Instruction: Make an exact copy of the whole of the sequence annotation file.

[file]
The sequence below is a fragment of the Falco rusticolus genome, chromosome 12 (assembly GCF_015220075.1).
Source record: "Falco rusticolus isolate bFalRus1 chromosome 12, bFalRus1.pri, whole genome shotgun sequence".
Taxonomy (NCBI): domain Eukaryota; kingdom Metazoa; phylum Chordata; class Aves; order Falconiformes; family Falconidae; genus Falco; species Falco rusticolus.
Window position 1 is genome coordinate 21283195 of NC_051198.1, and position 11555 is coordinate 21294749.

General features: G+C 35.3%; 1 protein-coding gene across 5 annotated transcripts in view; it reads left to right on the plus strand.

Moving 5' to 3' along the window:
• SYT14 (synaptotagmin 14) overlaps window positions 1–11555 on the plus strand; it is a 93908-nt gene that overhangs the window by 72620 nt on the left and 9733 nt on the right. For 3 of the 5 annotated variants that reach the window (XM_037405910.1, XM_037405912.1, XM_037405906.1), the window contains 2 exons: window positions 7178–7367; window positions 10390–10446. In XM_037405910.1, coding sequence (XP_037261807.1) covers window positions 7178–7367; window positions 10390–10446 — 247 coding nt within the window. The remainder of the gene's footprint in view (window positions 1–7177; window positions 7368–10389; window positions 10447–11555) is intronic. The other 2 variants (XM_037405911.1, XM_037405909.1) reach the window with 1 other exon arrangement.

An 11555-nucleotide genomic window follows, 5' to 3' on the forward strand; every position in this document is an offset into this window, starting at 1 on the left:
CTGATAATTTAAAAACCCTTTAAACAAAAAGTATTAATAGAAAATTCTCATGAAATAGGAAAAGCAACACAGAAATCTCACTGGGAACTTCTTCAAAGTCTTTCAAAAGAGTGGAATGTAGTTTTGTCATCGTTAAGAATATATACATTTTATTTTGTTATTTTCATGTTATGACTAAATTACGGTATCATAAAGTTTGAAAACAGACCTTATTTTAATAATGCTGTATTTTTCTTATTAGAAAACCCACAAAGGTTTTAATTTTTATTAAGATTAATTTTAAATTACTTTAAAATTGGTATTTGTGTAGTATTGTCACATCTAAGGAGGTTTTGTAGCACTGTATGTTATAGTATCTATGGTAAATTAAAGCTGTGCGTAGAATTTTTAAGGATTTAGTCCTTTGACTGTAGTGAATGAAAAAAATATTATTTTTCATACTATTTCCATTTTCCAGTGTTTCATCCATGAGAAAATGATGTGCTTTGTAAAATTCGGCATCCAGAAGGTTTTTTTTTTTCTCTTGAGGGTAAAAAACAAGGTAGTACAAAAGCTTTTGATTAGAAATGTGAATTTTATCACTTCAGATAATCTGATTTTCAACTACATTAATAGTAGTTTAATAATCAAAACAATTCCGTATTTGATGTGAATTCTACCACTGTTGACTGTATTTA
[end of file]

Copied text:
The sequence below is a fragment of the Falco rusticolus genome, chromosome 12 (assembly GCF_015220075.1).
Source record: "Falco rusticolus isolate bFalRus1 chromosome 12, bFalRus1.pri, whole genome shotgun sequence".
Taxonomy (NCBI): domain Eukaryota; kingdom Metazoa; phylum Chordata; class Aves; order Falconiformes; family Falconidae; genus Falco; species Falco rusticolus.
Window position 1 is genome coordinate 21283195 of NC_051198.1, and position 11555 is coordinate 21294749.

General features: G+C 35.3%; 1 protein-coding gene across 5 annotated transcripts in view; it reads left to right on the plus strand.

Moving 5' to 3' along the window:
• SYT14 (synaptotagmin 14) overlaps window positions 1–11555 on the plus strand; it is a 93908-nt gene that overhangs the window by 72620 nt on the left and 9733 nt on the right. For 3 of the 5 annotated variants that reach the window (XM_037405910.1, XM_037405912.1, XM_037405906.1), the window contains 2 exons: window positions 7178–7367; window positions 10390–10446. In XM_037405910.1, coding sequence (XP_037261807.1) covers window positions 7178–7367; window positions 10390–10446 — 247 coding nt within the window. The remainder of the gene's footprint in view (window positions 1–7177; window positions 7368–10389; window positions 10447–11555) is intronic. The other 2 variants (XM_037405911.1, XM_037405909.1) reach the window with 1 other exon arrangement.

An 11555-nucleotide genomic window follows, 5' to 3' on the forward strand; every position in this document is an offset into this window, starting at 1 on the left:
CTGATAATTTAAAAACCCTTTAAACAAAAAGTATTAATAGAAAATTCTCATGAAATAGGAAAAGCAACACAGAAATCTCACTGGGAACTTCTTCAAAGTCTTTCAAAAGAGTGGAATGTAGTTTTGTCATCGTTAAGAATATATACATTTTATTTTGTTATTTTCATGTTATGACTAAATTACGGTATCATAAAGTTTGAAAACAGACCTTATTTTAATAATGCTGTATTTTTCTTATTAGAAAACCCACAAAGGTTTTAATTTTTATTAAGATTAATTTTAAATTACTTTAAAATTGGTATTTGTGTAGTATTGTCACATCTAAGGAGGTTTTGTAGCACTGTATGTTATAGTATCTATGGTAAATTAAAGCTGTGCGTAGAATTTTTAAGGATTTAGTCCTTTGACTGTAGTGAATGAAAAAAATATTATTTTTCATACTATTTCCATTTTCCAGTGTTTCATCCATGAGAAAATGATGTGCTTTGTAAAATTCGGCATCCAGAAGGTTTTTTTTTTTCTCTTGAGGGTAAAAAACAAGGTAGTACAAAAGCTTTTGATTAGAAATGTGAATTTTATCACTTCAGATAATCTGATTTTCAACTACATTAATAGTAGTTTAATAATCAAAACAATTCCGTATTTGATGTGAATTCTACCACTGTTGACTGTATTTA